To help tell, understand and live forward your own story, working in a trustworthy, supportive relationship with a Jungian depth psychotherapist can be tremendously helpful.

Wishing each of you every good thing on your unique personal journey,

Brian Collinson, Registered Psychotherapist and Jungian Analyst

Certified Clinical Anxiety Treatment Professional

Certified Telemental Health Practitioner


© Brian Collinson, 2238 Constance Drive Oakville, Ontario (near Mississauga)

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That Vague Feeling That Something is Missing

October 4th, 2021 · something is missing

You might be surprised, but I hear versions of the phrase “something is missing” from a good number of people who come for therapy.

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It seems that quite a few people have the sense that somehow, in some way, something is missing from their lives. In many cases, they might not be able to tell you exactly what it is—but nonetheless they have a very strong sense that it is missing.

Often, people who feel this way may be individuals who seem to have quite a lot of positive things in their lives. They might tell you about a career that they find rewarding and valuable, about their family life which brings them many good things, and an overall feeling that their life is going in the right direction, or at least that they feel that they should feel like things are going in a good direction. Nonetheless, these individuals struggle with the feeling that something that should be present in their lives is not.

The Search for Life and Meaning

These people are often at or near the midpoint of life, or in its second half. They often are people who have challenged themselves and worked very hard in the first part of adulthood. Often, they are highly invested in career and may gain much of their identity from what they do for a living. They may carry a strong sense of social expectation and of the image that they feel they must project to the rest of the world. Yet they are haunted by a persistent sense of yearning, often for something that they find is hard to put into words.

This sense that something is missing may gnaw at a person for a long time before she or he is even able to recognize that it’s there. Often these individuals have their attention focused on clear goals or objectives related to work, financial well-being or family concerns. Sometimes it is only when there is some kind of career setback, illness, loss of a loved one, or some similar life changing event that the individual stops and looks around at her or his life. Major life transitions often sensitize us to the question of what we really want from life.

Easy to Ignore What We Need

Even when we do feel the prompting that something is missing, we can easily push it away. We might be too busy to pay attention to our yearnings, it’s true. It can also be that we might feel that this sense of “something missing” is basically frivolous or a weakness or something that doesn’t deserve our attention. After all, part of us may say, we are adults with plenty of responsibilities! Yet if we just ignore this sense of prompting or yearning, we may start to find our lives tending to become duller and grayer, and may end up with the sense that we’re just going through the motions..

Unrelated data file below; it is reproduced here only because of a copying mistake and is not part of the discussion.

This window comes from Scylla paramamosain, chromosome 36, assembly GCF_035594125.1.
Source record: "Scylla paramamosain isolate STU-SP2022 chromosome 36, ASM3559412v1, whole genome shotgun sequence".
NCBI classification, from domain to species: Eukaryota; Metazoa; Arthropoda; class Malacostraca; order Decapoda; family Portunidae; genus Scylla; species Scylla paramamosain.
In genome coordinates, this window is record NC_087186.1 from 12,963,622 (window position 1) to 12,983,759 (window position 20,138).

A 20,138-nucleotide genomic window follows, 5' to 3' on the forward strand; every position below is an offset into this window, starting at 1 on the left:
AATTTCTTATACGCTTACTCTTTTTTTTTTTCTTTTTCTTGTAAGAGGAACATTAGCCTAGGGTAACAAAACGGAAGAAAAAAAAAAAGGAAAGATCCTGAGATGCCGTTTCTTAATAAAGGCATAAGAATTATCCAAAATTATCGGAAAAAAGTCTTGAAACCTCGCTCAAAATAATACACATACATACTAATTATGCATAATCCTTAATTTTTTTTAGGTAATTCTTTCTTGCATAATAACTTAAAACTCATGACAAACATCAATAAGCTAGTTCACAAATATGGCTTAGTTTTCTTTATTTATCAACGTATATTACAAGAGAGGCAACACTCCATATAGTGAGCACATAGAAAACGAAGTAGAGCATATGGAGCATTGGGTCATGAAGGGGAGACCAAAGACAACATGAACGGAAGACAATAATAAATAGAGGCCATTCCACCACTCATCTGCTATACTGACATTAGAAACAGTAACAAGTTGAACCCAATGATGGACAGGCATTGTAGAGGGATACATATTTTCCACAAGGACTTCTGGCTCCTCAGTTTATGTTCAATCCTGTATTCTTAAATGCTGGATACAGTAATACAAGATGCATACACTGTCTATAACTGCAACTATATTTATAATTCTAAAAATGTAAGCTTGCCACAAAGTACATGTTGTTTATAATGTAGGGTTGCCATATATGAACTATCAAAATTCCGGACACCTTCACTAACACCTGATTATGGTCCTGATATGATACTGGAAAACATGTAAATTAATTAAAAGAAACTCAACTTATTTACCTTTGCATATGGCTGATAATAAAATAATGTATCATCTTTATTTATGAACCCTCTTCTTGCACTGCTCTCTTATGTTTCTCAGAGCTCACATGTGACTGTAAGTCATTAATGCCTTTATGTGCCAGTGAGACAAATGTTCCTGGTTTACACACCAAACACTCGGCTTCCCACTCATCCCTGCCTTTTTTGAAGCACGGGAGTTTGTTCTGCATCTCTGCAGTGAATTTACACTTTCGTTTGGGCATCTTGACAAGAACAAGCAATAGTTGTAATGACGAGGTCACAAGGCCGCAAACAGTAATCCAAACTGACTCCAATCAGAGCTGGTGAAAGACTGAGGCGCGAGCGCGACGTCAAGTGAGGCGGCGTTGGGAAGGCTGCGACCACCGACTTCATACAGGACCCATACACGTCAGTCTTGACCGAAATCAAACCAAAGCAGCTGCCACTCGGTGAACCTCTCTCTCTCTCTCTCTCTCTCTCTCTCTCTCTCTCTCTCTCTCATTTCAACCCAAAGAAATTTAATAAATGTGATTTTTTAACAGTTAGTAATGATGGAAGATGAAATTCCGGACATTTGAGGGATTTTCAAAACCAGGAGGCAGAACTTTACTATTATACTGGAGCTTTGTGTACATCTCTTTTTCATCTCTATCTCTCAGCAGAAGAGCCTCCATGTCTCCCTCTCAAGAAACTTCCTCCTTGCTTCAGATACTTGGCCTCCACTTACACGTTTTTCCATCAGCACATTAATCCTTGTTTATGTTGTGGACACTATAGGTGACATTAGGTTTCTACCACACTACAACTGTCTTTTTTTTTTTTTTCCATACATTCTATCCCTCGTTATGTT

How do we begin to uncover what we’re looking for? Well, it might seem easier said than done, but we may need to take time to uncover what it is that we really want at this point in our lives. One way in which we might do that is to exercise our capacity for play. As Dr. Stuart Brown of the National Institute for Play asserts, play is something that we do for its own sake, that opens us up to “improvisational possibility”. It’s a state in which we become less self-conscious, and where things can just emerge. It allows spontaneity, creativity and serendipity. In our culture, where we are highly programmed even in our leisure activities, this may be a key to something that we vitally need.

Our Real Desires

C.G. Jung reached a point in his life journey when he was seeking a way forward, when this became central. He reached a point of impasse, at which all he was able to do was play in a seemingly childish manner. Yet, out of that willingness to play came a great renewal in his life. As Jung puts it,

Without this playing with fantasy, no creative work has ever yet come to birth. The debt we owe to the play of the imagination is incalculable.

Uncovering what we really want in life may lead us to explore creative avenues in our lives that we may never have been down before. Play and our dreams may open up new doors in our lives, if we can be open to these surprising, and sometimes seemingly “non-adult” channels to discovering that in our lives which we feel or intuit as “something is missing.”

Jungian depth psychotherapy in a trustworthy, secure relationship may assist us both in getting in touch with our spontaneous, playful and creative dimensions. As well, it gives us the opportunity to look at our lives as a whole, and to get a much clearer sense of who we are, and our own journey towards wholeness. It may well be worth exploring when an individual faces that poignant feeling that “something is missing”.

Wishing you every good thing on your personal journey,

Brian Collinson, Registered Psychotherapist and Jungian Analyst

Certified Clinical Anxiety Treatment Professional

Certified Telemental Health Practitioner


© Brian Collinson, 2238 Constance Drive Oakville, Ontario (near Mississauga)